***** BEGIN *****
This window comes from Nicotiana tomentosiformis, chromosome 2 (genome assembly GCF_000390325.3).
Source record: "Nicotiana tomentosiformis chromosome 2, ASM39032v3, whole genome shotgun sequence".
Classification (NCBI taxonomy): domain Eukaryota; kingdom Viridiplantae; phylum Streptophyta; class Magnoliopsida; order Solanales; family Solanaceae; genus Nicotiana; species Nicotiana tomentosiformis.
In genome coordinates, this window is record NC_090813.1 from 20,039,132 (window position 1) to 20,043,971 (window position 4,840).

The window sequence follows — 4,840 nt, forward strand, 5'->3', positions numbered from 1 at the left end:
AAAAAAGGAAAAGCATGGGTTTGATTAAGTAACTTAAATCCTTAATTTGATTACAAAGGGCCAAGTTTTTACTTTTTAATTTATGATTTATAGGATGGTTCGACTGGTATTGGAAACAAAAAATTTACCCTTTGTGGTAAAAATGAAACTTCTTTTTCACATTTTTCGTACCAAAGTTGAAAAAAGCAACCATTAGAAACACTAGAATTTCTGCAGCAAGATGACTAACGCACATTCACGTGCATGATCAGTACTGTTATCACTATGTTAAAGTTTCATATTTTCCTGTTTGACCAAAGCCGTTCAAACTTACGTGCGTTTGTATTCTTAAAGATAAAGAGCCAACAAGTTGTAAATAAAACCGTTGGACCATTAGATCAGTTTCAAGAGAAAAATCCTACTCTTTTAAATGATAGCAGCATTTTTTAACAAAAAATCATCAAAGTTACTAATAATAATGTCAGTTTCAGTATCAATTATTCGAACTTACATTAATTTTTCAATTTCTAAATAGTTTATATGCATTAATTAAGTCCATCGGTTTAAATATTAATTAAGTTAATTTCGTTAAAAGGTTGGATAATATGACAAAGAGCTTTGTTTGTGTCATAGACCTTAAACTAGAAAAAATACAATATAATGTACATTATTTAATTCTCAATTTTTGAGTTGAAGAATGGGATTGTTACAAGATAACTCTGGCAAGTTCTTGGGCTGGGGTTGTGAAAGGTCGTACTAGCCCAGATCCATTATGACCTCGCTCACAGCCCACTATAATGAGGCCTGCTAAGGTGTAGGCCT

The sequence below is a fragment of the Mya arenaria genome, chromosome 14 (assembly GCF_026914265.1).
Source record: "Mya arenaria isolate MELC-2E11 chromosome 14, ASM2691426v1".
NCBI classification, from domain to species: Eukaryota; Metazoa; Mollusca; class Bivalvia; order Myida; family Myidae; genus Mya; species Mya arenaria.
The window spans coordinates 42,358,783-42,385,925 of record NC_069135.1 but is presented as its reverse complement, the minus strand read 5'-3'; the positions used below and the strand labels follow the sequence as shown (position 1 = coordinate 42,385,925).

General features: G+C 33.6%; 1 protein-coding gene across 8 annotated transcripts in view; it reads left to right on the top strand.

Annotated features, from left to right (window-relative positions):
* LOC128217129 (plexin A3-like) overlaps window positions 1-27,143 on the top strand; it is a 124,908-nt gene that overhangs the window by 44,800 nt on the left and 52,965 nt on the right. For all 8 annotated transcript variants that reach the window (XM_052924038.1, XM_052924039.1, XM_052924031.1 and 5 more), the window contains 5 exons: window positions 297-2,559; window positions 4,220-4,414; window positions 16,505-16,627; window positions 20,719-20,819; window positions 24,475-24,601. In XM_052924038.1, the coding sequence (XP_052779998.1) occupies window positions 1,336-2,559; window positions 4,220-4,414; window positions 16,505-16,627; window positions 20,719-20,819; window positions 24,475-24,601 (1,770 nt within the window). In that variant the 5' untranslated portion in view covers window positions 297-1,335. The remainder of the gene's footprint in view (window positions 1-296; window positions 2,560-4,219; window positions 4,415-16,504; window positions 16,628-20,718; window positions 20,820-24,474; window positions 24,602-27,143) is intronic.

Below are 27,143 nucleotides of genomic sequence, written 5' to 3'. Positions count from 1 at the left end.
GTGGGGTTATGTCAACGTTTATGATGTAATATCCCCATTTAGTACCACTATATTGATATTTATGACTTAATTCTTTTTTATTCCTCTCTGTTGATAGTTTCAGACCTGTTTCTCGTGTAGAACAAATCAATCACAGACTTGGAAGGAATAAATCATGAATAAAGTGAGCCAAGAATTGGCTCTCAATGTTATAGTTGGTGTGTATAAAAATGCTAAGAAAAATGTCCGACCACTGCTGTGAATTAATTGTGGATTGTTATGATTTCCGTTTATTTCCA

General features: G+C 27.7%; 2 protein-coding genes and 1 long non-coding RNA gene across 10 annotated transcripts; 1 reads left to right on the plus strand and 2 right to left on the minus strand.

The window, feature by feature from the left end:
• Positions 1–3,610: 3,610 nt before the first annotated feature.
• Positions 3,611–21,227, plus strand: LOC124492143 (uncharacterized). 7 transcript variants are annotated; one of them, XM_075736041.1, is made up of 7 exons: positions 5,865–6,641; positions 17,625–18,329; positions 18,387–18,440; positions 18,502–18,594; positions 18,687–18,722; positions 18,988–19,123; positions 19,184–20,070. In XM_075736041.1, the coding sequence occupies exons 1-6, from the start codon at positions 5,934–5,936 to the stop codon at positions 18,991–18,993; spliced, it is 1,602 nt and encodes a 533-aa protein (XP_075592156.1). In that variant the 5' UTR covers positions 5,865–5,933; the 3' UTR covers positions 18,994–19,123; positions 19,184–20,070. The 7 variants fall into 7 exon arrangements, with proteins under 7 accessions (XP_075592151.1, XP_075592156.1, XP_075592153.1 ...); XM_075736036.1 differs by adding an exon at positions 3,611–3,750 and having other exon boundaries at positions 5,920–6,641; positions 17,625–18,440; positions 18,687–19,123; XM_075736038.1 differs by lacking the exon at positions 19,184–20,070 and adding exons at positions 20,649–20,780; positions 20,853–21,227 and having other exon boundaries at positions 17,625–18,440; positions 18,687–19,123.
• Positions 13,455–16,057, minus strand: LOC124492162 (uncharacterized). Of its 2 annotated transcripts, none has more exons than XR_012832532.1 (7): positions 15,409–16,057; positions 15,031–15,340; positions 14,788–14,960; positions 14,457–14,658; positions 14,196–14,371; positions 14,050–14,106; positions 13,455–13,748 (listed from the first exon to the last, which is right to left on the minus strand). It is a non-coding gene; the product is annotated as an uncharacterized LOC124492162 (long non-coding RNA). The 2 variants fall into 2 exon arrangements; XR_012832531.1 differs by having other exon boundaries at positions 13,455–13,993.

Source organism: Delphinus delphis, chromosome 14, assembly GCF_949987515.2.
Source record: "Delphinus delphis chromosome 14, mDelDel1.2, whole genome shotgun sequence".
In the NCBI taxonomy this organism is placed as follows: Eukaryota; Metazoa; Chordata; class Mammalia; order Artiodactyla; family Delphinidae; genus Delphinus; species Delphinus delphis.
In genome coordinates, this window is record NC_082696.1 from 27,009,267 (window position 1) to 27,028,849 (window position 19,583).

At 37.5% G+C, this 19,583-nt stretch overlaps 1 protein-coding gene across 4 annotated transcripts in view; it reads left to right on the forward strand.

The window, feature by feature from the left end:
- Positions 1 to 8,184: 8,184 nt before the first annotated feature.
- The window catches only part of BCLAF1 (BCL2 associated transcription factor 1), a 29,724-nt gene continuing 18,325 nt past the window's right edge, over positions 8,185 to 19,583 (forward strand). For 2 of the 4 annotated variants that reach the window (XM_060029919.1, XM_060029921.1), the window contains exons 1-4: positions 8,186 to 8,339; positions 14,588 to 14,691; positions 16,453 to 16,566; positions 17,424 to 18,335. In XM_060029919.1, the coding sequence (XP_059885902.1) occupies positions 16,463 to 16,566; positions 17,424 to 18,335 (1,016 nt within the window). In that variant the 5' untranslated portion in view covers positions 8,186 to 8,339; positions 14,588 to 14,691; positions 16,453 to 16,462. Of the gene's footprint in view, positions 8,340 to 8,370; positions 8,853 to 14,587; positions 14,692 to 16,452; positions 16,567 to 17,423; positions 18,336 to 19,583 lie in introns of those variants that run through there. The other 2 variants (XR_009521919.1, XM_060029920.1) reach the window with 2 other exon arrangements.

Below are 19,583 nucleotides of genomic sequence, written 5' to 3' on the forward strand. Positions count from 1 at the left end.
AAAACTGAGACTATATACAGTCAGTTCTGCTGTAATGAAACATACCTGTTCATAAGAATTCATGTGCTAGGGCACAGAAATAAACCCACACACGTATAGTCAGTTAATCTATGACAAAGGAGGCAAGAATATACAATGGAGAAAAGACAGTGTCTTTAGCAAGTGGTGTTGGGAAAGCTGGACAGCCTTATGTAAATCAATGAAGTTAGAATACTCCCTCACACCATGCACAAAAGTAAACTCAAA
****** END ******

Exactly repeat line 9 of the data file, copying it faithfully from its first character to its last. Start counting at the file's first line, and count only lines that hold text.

NCBI classification, from domain to species: Eukaryota; Metazoa; Mollusca; class Bivalvia; order Myida; family Myidae; genus Mya; species Mya arenaria.